Health dangers from the power grid have been further underlined after UK Government experts hinted yesterday that homes should not be built near overhead power lines because of possible links with childhood leukaemia.
They are likely to recommend a change in planning guidelines so that new homes cannot be built either within 230ft of power lines or in a location that exposes inhabitants to electromagnetic fields (EMFs) of a certain strength.
Off-Grid reported on this issue last September when another UK government office acknowledged that adults can suffer health effects from power lines (https://off-grid.net/index.php?p=468).
A report by Dr Gerald Draper, of the Oxford childhood cancer research group, published two years ago, suggested that children under 15 living near high-voltage power cables may have double the risk of getting leukaemia. The seven-year study was commissioned by the UK Department of Health.
However, while the research found a statistical association, it did not establish a causal link and other scientists were sceptical of the findings.
However several local councils in Scotland have delayed planning permssion for a set of huge power lines across a National Park. They are awaiting further information from the UK Health Department.
Two reports containing recommendations on the proximity of power lines to both new and existing houses, as well as advice on electrical wiring in the home, will now be presented in June.
They are being drawn up by the Stakeholder Advisory Group on Extremely Low Frequency Electromagnetic Fields (Sage), an advisory group set up by ministers in October 2004, following the publication of Dr Draper’s research.
The group includes representatives of the Department of Health, the National Grid, the Health Protection Agency, the Office of the Deputy Prime Minister and the Council of Mortgage Lenders.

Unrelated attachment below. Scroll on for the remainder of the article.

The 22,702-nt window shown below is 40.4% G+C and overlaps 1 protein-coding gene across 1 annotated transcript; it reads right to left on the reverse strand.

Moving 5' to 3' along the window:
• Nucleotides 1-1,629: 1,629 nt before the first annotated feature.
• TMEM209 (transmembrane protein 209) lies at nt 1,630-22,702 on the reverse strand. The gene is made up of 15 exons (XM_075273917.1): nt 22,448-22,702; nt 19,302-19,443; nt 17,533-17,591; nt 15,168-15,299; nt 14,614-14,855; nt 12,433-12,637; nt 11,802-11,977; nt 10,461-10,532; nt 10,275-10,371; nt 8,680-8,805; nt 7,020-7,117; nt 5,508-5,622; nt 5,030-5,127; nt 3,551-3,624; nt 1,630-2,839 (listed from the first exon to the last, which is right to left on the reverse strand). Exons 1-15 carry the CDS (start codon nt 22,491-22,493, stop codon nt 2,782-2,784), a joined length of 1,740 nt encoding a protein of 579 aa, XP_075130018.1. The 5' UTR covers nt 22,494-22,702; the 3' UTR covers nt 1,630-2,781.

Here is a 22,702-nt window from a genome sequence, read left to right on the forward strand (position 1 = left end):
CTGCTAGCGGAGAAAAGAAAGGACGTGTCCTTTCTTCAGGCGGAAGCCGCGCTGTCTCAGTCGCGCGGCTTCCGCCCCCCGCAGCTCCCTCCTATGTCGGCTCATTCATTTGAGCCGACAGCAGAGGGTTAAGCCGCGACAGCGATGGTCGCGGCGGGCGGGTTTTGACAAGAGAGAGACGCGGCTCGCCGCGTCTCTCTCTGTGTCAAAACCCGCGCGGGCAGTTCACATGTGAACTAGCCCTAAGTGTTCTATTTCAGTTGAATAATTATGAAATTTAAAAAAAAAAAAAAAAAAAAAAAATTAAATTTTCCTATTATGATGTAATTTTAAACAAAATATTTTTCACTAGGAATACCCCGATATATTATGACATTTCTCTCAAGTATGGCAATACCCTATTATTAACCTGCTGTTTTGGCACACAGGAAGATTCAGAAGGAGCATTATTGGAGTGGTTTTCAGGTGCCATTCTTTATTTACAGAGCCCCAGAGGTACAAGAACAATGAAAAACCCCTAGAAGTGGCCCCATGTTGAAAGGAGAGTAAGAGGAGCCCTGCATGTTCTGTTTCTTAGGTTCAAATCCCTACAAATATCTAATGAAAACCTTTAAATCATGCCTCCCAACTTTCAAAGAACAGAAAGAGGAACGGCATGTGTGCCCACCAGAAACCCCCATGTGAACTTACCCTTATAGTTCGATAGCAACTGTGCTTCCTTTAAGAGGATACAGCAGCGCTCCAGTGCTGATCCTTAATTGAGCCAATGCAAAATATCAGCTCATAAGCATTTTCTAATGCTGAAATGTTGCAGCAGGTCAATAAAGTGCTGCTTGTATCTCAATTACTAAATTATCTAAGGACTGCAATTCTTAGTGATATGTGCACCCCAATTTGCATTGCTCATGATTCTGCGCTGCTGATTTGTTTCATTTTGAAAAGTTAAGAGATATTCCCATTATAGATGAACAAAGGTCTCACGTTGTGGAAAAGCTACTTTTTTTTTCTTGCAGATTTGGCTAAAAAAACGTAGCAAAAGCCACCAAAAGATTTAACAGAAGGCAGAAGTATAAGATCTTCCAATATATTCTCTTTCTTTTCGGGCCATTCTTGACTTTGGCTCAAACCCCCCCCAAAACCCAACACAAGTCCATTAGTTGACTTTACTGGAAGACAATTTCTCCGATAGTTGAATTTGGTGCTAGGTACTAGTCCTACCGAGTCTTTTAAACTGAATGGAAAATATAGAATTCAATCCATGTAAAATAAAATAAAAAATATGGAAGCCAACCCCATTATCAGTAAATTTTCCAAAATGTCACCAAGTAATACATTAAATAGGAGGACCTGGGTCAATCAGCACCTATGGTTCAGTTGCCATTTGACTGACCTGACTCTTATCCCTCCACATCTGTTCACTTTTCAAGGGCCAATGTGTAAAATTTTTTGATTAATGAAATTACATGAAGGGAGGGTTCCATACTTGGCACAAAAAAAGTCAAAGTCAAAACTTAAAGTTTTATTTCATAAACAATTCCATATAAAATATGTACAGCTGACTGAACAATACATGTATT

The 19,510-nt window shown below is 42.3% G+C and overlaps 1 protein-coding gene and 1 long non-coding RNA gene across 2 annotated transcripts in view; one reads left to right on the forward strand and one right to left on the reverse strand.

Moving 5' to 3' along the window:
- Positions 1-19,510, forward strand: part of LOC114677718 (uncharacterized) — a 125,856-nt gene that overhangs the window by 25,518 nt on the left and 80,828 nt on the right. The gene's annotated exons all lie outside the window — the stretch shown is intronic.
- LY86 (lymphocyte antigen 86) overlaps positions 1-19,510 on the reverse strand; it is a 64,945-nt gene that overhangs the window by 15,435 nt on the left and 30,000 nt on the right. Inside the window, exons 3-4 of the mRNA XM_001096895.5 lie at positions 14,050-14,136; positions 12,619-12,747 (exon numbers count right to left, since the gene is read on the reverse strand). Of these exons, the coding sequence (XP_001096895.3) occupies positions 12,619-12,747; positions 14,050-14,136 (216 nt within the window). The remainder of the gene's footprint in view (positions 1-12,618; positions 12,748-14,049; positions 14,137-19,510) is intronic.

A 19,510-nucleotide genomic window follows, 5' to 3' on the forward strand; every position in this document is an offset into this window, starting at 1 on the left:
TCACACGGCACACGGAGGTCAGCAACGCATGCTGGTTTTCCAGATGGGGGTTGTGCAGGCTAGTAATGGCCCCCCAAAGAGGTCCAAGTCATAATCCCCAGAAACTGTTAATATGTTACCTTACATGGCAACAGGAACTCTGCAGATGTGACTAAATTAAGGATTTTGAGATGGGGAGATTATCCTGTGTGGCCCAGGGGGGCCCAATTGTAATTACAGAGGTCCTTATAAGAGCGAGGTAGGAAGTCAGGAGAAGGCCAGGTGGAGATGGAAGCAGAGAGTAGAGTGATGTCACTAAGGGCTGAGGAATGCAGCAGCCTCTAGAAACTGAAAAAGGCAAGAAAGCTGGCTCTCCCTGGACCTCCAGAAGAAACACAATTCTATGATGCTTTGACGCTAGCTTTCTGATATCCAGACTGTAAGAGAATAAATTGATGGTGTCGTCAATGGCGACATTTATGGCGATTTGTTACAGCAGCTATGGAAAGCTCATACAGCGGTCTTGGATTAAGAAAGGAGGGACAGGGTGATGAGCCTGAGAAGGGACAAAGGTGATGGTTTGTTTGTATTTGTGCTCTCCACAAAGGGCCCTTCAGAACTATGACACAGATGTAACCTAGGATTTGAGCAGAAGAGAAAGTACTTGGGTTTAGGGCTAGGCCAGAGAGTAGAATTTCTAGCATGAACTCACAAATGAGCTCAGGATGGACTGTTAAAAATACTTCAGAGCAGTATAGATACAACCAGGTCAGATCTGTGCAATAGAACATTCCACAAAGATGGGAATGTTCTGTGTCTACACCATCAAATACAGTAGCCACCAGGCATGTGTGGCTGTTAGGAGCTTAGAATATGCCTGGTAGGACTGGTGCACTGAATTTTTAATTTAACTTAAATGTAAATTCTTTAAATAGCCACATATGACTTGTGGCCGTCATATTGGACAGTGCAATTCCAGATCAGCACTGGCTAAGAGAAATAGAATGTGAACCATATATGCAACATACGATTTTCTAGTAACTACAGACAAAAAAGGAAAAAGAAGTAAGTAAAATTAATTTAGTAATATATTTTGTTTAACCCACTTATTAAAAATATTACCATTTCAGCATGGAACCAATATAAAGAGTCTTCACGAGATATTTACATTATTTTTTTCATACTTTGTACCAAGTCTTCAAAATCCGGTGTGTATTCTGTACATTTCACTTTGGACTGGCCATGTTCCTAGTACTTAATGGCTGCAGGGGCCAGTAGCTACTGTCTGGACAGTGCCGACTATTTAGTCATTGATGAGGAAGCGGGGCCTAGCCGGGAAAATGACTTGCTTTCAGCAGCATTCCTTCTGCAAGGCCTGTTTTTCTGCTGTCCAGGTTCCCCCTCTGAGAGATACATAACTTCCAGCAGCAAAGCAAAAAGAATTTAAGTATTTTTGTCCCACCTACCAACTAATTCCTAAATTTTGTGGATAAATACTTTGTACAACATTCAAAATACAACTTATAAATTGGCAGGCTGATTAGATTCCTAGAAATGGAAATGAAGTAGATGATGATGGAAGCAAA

Academics from Bristol University and Nottingham Trent are also members, as well as a number of campaigners from groups committed to highlighting what they believe are the potential dangers of EMFs.
Alasdair Philips, of the consumer group Powerwatch and a member of Sage, said that a large majority of those drawing up the reports was in favour of recommending precautionary advice.
“The link between childhood leukaemia and power lines is accepted pretty much worldwide.
“There is almost certainly going to be some precautionary guidance coming out of the report in June.
“There is a lot of agreement that we need to offer more precautionary advice on the siting of new house – 90 per cent of the advisory group agree with this line.
“I think it is highly likely we will see a recommendation that we change the way we wire our houses. There is no real opposition to that.”
Representatives of the National Grid and Ofgen, the industry regulator, are understood to favour a recommendation that new homes should not be built within a specific distance – likely to be 230ft – of power lines.
Others in the group, including Mr Philips, are pushing for the ban to be based on homes being exposed to a certain level of strength of EMFs.
While initial advice will be to do with restrictions on the building of new homes, Sage members will include in their supporting material an analysis of the costs of knocking down and replacing homes thought to be exposed to potential harmful field strengths.
Starting this summer two more sub groups of Sage, looking at electricity distribution and electric transport, will begin drawing up reports.